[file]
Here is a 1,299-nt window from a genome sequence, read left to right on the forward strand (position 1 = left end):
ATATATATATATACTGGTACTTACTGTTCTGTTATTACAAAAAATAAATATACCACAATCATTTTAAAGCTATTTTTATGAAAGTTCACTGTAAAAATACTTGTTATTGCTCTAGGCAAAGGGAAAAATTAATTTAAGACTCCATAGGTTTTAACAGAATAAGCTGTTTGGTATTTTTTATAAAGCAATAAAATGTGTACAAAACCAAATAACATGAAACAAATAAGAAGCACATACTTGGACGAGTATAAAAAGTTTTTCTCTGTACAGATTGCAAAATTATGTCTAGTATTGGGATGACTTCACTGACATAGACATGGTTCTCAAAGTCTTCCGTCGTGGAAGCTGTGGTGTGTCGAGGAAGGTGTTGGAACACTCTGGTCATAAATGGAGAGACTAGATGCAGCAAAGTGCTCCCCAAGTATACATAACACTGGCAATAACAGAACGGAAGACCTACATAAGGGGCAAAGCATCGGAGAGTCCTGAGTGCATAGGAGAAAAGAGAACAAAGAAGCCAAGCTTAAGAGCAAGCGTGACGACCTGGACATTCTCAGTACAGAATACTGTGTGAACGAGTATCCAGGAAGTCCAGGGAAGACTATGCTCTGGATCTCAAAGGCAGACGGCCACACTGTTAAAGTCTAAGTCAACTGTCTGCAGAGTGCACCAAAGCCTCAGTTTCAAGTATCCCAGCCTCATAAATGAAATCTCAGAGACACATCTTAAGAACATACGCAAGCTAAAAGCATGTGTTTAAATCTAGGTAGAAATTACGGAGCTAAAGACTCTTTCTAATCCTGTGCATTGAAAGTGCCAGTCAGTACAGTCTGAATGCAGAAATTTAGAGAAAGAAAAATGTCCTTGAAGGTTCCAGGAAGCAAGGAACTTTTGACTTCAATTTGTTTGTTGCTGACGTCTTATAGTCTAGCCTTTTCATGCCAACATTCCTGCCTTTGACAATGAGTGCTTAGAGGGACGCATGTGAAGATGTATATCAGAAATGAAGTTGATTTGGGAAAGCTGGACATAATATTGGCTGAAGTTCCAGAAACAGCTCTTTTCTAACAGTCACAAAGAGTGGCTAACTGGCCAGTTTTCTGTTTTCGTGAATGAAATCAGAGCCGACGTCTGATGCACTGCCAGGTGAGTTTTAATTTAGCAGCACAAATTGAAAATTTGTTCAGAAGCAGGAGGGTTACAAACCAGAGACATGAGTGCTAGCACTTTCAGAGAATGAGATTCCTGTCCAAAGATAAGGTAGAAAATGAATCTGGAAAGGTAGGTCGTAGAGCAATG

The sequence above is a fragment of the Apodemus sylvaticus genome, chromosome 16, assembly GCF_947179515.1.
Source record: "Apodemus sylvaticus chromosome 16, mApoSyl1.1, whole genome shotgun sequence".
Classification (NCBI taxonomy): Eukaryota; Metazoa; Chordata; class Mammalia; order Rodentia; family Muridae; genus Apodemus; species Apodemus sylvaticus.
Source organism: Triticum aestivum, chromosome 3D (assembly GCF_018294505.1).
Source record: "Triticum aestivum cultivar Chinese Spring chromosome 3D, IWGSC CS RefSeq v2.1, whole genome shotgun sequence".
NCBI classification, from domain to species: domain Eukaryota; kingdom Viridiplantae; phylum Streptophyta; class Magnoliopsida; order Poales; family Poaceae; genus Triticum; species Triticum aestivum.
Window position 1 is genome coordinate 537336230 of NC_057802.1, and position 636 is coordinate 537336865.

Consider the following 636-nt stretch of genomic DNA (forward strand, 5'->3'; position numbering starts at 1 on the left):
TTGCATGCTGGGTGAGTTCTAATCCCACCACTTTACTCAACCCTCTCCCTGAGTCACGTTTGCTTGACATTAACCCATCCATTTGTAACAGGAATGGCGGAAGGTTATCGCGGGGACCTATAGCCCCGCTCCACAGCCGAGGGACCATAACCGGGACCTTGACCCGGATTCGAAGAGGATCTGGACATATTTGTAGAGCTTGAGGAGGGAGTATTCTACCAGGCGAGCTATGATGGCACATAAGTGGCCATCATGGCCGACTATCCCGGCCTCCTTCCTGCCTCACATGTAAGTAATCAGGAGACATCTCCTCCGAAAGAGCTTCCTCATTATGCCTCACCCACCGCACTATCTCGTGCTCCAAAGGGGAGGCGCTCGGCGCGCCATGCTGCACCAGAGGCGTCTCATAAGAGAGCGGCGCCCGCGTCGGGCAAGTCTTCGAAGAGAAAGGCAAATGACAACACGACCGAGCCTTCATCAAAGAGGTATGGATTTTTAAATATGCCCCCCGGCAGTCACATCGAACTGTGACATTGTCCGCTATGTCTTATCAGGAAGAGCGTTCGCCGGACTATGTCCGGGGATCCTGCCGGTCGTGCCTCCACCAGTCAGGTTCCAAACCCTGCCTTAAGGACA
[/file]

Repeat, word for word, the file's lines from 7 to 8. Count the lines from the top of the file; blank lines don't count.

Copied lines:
Source record: "Triticum aestivum cultivar Chinese Spring chromosome 3D, IWGSC CS RefSeq v2.1, whole genome shotgun sequence".
NCBI classification, from domain to species: domain Eukaryota; kingdom Viridiplantae; phylum Streptophyta; class Magnoliopsida; order Poales; family Poaceae; genus Triticum; species Triticum aestivum.